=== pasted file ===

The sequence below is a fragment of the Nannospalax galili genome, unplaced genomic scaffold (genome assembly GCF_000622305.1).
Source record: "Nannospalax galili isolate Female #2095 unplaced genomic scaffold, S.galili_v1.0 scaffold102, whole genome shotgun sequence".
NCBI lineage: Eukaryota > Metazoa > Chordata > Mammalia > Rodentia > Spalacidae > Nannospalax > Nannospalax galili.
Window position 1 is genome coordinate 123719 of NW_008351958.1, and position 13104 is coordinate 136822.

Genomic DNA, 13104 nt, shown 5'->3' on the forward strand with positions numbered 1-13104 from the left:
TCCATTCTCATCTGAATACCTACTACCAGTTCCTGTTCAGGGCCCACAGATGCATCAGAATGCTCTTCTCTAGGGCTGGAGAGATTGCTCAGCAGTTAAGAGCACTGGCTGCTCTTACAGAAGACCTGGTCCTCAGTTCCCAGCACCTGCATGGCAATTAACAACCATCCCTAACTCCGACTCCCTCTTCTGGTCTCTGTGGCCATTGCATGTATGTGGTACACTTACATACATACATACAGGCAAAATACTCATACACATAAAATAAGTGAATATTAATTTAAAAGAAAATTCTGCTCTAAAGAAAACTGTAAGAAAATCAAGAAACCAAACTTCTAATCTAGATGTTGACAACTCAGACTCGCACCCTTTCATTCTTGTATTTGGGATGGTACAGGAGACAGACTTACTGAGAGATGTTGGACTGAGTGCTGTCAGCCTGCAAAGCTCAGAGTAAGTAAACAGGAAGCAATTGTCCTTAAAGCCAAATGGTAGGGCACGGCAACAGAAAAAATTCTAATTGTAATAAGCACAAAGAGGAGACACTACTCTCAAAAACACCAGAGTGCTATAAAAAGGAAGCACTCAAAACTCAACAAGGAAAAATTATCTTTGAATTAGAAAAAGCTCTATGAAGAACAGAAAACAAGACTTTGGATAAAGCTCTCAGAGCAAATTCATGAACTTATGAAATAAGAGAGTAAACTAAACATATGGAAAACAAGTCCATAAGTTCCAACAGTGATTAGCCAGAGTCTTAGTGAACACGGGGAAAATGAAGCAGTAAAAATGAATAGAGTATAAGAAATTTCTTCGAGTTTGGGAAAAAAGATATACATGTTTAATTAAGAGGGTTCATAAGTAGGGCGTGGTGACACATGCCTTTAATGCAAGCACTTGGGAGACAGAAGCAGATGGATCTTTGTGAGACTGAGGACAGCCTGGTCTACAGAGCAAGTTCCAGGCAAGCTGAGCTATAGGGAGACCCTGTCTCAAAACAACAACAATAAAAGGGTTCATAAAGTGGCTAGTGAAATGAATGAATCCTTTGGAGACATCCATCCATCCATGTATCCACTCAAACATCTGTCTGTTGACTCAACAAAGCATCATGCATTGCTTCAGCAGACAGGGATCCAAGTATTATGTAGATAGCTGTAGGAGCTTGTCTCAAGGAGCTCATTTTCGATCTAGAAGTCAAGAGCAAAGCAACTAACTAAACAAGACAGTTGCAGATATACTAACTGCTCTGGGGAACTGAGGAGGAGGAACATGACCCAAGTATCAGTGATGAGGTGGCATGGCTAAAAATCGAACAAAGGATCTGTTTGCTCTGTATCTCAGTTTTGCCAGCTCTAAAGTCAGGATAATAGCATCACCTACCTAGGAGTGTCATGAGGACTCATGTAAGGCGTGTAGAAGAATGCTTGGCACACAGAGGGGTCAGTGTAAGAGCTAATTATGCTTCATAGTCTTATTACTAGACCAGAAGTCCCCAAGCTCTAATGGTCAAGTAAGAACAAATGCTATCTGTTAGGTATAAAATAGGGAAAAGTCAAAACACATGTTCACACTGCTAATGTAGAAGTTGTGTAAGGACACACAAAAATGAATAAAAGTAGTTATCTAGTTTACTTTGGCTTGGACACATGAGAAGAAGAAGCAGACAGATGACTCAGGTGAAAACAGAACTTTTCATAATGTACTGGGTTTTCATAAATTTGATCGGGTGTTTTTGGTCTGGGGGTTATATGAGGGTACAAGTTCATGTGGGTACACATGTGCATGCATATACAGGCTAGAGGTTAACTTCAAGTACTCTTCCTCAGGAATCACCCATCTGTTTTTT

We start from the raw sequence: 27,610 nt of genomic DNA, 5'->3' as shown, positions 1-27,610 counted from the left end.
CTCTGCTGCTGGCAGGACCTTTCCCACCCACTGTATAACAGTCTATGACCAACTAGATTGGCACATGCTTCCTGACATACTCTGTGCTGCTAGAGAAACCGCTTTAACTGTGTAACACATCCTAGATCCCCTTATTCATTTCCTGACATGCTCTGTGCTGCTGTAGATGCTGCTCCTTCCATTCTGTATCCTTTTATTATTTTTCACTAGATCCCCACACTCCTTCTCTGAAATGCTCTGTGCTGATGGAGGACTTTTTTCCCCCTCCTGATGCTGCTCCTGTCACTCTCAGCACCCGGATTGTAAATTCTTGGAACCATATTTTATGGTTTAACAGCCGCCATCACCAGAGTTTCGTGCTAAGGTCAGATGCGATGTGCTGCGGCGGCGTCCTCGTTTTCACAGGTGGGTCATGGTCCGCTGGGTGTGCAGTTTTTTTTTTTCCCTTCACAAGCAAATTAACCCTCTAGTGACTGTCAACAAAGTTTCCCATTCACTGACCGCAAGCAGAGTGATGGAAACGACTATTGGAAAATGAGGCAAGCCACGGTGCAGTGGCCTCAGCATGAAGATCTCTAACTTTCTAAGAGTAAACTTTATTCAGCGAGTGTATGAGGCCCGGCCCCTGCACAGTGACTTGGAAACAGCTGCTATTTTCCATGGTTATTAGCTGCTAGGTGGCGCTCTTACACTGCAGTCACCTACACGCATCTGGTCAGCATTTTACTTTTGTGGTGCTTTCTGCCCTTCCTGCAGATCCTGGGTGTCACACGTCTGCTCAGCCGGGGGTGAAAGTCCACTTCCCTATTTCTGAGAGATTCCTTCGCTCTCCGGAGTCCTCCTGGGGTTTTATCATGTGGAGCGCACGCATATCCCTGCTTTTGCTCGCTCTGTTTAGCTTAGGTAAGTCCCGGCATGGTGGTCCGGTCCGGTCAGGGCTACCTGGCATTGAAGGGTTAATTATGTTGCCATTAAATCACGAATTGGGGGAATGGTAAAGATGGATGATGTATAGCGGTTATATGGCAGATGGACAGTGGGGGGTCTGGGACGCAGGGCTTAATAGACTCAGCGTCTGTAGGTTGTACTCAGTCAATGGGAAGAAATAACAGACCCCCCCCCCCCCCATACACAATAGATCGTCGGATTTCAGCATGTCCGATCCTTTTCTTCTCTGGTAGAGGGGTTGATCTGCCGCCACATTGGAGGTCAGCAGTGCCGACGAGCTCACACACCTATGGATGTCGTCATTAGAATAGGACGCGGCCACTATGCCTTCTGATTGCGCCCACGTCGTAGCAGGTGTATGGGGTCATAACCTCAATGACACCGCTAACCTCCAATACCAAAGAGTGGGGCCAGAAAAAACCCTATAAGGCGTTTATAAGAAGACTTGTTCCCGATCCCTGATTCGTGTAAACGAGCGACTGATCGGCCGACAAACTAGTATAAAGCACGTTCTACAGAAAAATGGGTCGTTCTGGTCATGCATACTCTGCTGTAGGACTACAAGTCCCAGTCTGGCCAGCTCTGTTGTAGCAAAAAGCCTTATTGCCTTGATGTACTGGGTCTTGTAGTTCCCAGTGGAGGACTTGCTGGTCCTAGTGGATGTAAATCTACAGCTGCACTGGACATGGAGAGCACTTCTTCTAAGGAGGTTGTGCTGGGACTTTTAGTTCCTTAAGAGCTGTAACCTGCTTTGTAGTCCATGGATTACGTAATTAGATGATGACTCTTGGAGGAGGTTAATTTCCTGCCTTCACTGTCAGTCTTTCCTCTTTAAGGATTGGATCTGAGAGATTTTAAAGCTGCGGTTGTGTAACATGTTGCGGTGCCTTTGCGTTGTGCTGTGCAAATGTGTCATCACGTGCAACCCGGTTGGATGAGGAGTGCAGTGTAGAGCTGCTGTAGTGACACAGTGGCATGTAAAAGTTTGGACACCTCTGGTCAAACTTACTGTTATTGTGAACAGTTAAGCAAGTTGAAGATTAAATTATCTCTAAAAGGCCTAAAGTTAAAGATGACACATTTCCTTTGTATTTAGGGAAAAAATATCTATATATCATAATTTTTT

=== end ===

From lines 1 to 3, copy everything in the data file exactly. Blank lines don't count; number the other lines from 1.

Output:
The sequence below is a fragment of the Nannospalax galili genome, unplaced genomic scaffold (genome assembly GCF_000622305.1).
Source record: "Nannospalax galili isolate Female #2095 unplaced genomic scaffold, S.galili_v1.0 scaffold102, whole genome shotgun sequence".
NCBI lineage: Eukaryota > Metazoa > Chordata > Mammalia > Rodentia > Spalacidae > Nannospalax > Nannospalax galili.